Yet Another Journal

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» Thursday, March 19, 2020
The Weekend That Almost Wasn't (Atomicon, Part 1)

The news was bad enough about sickness and death in other places, but then came local school closings, runs on supermarkets (the difference between Thursday and Friday was astounding), and doctor's appointment cancellations (we had three in one day). But our weekend in Helen was approaching, what should we do?

There was discussion online. The hotel had cancellations right and left and asked us not to cancel if possible; they said they would be taking extra sanitary protections, would not serve breakfast via buffet, and the pool and hot tub would be closed. There was no coronavirus in White County, where Helen is located.

Some folks dropped out. A few weren't feeling well already. One had to take care of her parents after a car accident. One just wanted some alone time after returning from a visit to her son's college. Some were still working. Another could not fly. Once the dust settled, we were under the 50 person limit for groups requested by the governor. So we all kept an eye on our health—James and I have been taking our temperature every day for about two weeks now—and one by one this smaller group came together, with bulletins flying fast the last couple of days of which restaurants were still open and if groceries could be had there.

Tucker arrives at "camp."
Our Thursday morning was the usual combination of remembering everything, including James' blood pressure cuff, the thermometer, etc. I discovered nearly at the last moment I had not packed Snowy's food! More flurry there. So instead of leaving the house at noon, we left...a bit late. Tucker allowed himself to be carried to the back and, after giving me a rather smart bite, Snowy went off with the extremely young-looking vet tech a few minutes later.

Before we headed up to Helen, we stopped at the East 48th Street Market across the street from the vet's office, which sells Italian food, sandwiches, and baked goods. It was St. Joseph's Day and they had zepolli, the traditional pastry for that holiday: a puff pastry filled with cream, with a little sqiggle of cream on top and a maraschino cherry as an accent. I got two, one with custard and one with cream, although I couldn't tell the difference once they were in the box! I felt bad that they were losing business because of coronavirus, so I also got a cannoli and two chocolate walnut biscotti, and a package of our favorite fusilli pasta. Everyone was very nice as we did the social distancing thing.

Then we headed up to Helen, the traffic very light on GA400 and therefore from Dahlonega through the country road that heads to Helen. It was all so normal compared to the "new normal" that I wanted to cry: horses calmly grazing in newly-green pasture where they give trail rides, the cattle (beef and dairy) scattered across great swaths of green grass, the trees blooming in whites and purples and pinks and the azaleas in pink and red, the little farm stands both still open and crumbling away. We used the new bypass and arrived at the Country Inn and Suites only an hour later than we wanted, at four p.m. The Spiveys had arrived just before us, and the Butlers pulled in soon afterwards, and we started setting up the common room with snacks.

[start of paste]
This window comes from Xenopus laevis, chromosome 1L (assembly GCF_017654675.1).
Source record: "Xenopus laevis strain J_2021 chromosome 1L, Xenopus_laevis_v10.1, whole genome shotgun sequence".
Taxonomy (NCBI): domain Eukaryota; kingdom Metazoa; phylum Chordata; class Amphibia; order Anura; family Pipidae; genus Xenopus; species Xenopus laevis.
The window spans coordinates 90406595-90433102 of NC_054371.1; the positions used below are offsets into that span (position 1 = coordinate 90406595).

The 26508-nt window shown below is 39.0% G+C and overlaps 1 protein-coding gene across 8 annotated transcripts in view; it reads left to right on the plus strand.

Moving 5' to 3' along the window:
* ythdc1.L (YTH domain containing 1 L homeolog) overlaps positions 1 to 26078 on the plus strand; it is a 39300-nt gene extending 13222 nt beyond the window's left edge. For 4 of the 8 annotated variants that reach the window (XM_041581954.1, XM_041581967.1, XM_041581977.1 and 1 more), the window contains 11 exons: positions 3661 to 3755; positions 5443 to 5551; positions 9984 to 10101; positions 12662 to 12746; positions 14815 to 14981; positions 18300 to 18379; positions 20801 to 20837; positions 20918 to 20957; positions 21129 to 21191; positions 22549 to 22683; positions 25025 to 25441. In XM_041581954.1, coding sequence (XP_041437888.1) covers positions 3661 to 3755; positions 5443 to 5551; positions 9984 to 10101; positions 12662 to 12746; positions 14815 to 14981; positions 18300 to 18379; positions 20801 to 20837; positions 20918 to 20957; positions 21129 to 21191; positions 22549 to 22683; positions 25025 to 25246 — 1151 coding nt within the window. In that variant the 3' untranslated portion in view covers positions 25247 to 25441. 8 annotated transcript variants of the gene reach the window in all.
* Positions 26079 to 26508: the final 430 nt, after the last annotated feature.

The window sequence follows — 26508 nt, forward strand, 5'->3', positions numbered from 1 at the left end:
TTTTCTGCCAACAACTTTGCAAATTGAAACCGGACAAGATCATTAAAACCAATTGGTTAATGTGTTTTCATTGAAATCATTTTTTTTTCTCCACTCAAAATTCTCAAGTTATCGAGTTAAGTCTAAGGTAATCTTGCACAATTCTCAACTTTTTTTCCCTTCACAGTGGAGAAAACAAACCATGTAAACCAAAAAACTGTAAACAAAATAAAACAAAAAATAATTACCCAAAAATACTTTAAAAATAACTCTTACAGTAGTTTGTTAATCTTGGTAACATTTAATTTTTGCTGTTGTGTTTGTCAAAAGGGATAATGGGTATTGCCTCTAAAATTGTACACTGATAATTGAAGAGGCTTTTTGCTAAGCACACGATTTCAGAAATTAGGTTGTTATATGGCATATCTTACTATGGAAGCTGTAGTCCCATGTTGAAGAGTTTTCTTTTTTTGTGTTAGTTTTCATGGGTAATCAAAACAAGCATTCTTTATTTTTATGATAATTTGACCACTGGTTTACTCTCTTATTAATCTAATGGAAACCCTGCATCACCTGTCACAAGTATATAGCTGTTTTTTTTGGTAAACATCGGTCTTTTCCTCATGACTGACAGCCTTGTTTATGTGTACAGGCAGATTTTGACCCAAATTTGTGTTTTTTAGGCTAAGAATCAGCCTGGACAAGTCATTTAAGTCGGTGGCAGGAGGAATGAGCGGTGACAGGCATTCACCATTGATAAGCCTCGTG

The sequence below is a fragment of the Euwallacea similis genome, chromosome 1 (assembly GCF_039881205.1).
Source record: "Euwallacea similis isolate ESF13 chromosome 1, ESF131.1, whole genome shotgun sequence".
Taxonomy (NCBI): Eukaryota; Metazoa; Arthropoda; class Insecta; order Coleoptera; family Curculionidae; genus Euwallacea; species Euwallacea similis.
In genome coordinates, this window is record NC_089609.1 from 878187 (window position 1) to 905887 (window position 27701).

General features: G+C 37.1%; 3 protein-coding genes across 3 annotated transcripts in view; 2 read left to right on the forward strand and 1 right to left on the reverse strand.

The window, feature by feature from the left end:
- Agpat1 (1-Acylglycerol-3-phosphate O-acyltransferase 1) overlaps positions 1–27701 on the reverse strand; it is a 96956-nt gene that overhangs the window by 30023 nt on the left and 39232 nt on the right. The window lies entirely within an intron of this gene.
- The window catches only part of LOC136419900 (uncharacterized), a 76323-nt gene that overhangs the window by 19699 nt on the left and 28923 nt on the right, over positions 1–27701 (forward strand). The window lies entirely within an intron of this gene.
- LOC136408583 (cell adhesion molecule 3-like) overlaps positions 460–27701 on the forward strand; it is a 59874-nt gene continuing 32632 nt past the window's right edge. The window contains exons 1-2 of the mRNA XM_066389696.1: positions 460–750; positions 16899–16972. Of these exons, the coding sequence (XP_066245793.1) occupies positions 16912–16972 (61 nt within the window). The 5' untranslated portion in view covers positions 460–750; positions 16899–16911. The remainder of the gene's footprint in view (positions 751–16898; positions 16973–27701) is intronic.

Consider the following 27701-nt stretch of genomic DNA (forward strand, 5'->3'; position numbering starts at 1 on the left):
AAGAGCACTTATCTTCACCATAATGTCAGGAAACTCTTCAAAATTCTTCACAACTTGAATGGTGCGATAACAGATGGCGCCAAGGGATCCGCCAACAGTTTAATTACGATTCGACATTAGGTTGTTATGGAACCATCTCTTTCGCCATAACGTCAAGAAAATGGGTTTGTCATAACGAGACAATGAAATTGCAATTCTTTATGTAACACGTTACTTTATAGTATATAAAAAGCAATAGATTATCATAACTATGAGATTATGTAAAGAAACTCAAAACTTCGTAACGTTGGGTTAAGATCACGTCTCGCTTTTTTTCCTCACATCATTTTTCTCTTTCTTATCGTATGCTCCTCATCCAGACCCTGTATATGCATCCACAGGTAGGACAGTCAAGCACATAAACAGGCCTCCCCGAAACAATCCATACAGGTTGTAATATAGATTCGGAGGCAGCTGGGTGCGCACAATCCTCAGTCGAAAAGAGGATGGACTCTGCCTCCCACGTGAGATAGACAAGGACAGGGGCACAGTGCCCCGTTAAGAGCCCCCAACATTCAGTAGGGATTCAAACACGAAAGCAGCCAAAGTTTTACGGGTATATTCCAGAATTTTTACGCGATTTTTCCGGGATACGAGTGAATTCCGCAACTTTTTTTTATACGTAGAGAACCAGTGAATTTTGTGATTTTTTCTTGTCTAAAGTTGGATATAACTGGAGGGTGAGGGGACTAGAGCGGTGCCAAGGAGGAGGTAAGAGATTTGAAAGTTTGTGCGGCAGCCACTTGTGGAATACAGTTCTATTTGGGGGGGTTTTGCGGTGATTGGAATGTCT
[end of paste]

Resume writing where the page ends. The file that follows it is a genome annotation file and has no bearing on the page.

Dinner du jour tonight was at Spice55, the wonderful Thai place we ate at last year. They would only take ten to a table, and we were just under the limit with us, the Spiveys, Aubrey, Juanita, and the Butlers, with the Boulers showing up later. It looks like we got there just in time, because they are going to take-out only starting tomorrow. Dinner (pad thai) was fabulous, and I had enough to make a lunch tomorrow. James had only a tiny portion leftover, so when we stopped at Dollar General—the person who was to bring disposable eating products was nursing her mother after a car accident—I not only picked up some plastic plates, but a couple of low-sodium burritos as well for a supplement.

After dinner is always gameplay, but we spent time talking instead. We don't see a lot of these folks often. John and Oreta live on the other side of town, as do Kristine and her husband, and Naaman Taylor as well, along with Nancy and Jake. Nancy's son Tony is a trucker and usually on the road, and we don't visit with his wife. There were two little ones with us this year, in fact, Max, a little over two, and August "Gus," an adorable little blond girl about two. They had a playmate in Juanita's new little Shetland Sheepdog puppy, Riley, who is being trained as a certified therapy dog, and Juanita hopes one day to train him to alert to her occasional spells of ill-health. Riley, is, frankly, adorbs! All these people except for Aubrey and Alice and a few more are new to him and he regarded the whole common room of people reading, talking, gaming with wide-eyed enthusiastic wonder, trotting about playing fetch, puppy romping, and desperately seeking and sometimes finding the odd crumb.

Alas, the nights when we stayed up until one and two in the mornings playing Uno are gone. Most everyone drifted out about eleven, as did we, to try and get some sleep in a strange yet familiar place.

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